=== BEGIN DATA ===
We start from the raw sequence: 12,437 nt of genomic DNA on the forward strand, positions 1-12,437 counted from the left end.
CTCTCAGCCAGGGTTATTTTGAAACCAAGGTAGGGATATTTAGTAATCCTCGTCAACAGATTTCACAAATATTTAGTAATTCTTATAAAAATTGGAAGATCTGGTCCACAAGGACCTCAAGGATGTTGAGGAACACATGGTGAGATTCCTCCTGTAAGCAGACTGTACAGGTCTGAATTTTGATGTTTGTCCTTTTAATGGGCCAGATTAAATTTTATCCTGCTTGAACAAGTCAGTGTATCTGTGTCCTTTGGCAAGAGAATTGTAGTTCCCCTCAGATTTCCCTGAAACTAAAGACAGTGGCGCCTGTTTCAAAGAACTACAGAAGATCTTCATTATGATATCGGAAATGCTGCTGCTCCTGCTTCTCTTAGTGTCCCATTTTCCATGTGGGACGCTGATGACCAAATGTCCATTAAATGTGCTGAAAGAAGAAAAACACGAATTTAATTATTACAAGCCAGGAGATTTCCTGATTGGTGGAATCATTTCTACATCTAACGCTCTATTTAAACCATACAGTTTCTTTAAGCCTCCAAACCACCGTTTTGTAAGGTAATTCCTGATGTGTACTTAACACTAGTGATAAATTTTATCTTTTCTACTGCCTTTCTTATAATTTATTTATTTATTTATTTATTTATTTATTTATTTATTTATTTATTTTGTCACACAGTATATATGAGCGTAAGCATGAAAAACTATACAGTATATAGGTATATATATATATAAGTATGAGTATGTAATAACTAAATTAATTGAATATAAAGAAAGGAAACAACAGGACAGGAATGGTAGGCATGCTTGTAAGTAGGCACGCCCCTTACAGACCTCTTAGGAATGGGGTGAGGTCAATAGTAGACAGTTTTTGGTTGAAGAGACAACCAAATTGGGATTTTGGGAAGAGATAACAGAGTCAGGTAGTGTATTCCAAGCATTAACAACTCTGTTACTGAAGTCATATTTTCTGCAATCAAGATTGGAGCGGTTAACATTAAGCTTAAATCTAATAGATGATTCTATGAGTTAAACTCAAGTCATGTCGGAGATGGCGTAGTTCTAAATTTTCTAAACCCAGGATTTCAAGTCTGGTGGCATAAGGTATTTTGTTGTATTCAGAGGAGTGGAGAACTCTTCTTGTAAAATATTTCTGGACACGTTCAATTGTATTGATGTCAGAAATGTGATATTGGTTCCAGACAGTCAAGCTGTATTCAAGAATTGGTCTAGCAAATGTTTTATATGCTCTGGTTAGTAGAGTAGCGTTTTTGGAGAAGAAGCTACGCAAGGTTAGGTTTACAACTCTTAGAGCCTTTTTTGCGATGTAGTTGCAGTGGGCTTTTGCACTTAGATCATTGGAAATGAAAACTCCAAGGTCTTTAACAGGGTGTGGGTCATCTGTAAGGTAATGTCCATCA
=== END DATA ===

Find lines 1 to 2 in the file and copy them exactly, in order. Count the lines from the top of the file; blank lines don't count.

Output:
We start from the raw sequence: 12,437 nt of genomic DNA on the forward strand, positions 1-12,437 counted from the left end.
CTCTCAGCCAGGGTTATTTTGAAACCAAGGTAGGGATATTTAGTAATCCTCGTCAACAGATTTCACAAATATTTAGTAATTCTTATAAAAATTGGAAGATCTGGTCCACAAGGACCTCAAGGATGTTGAGGAACACATGGTGAGATTCCTCCTGTAAGCAGACTGTACAGGTCTGAATTTTGATGTTTGTCCTTTTAATGGGCCAGATTAAATTTTATCCTGCTTGAACAAGTCAGTGTATCTGTGTCCTTTGGCAAGAGAATTGTAGTTCCCCTCAGATTTCCCTGAAACTAAAGACAGTGGCGCCTGTTTCAAAGAACTACAGAAGATCTTCATTATGATATCGGAAATGCTGCTGCTCCTGCTTCTCTTAGTGTCCCATTTTCCATGTGGGACGCTGATGACCAAATGTCCATTAAATGTGCTGAAAGAAGAAAAACACGAATTTAATTATTACAAGCCAGGAGATTTCCTGATTGGTGGAATCATTTCTACATCTAACGCTCTATTTAAACCATACAGTTTCTTTAAGCCTCCAAACCACCGTTTTGTAAGGTAATTCCTGATGTGTACTTAACACTAGTGATAAATTTTATCTTTTCTACTGCCTTTCTTATAATTTATTTATTTATTTATTTATTTATTTATTTATTTATTTATTTATTTTGTCACACAGTATATATGAGCGTAAGCATGAAAAACTATACAGTATATAGGTATATATATATATAAGTATGAGTATGTAATAACTAAATTAATTGAATATAAAGAAAGGAAACAACAGGACAGGAATGGTAGGCATGCTTGTAAGTAGGCACGCCCCTTACAGACCTCTTAGGAATGGGGTGAGGTCAATAGTAGACAGTTTTTGGTTGAAGAGACAACCAAATTGGGATTTTGGGAAGAGATAACAGAGTCAGGTAGTGTATTCCAAGCATTAACAACTCTGTTACTGAAGTCATATTTTCTGCAATCAAGATTGGAGCGGTTAACATTAAGCTTAAATCTAATAGATGATTCTATGAGTTAAACTCAAGTCATGTCGGAGATGGCGTAGTTCTAAATTTTCTAAACCCAGGATTTCAAGTCTGGTGGCATAAGGTATTTTGTTGTATTCAGAGGAGTGGAGAACTCTTCTTGTAAAATATTTCTGGACACGTTCAATTGTATTGATGTCAGAAATGTGATATTGGTTCCAGACAGTCAAGCTGTATTCAAGAATTGGTCTAGCAAATGTTTTATATGCTCTGGTTAGTAGAGTAGCGTTTTTGGAGAAGAAGCTACGCAAGGTTAGGTTTACAACTCTTAGAGCCTTTTTTGCGATGTAGTTGCAGTGGGCTTTTGCACTTAGATCATTGGAAATGAAAACTCCAAGGTCTTTAACAGGGTGTGGGTCATCTGTAAGGTAATGTCCATCA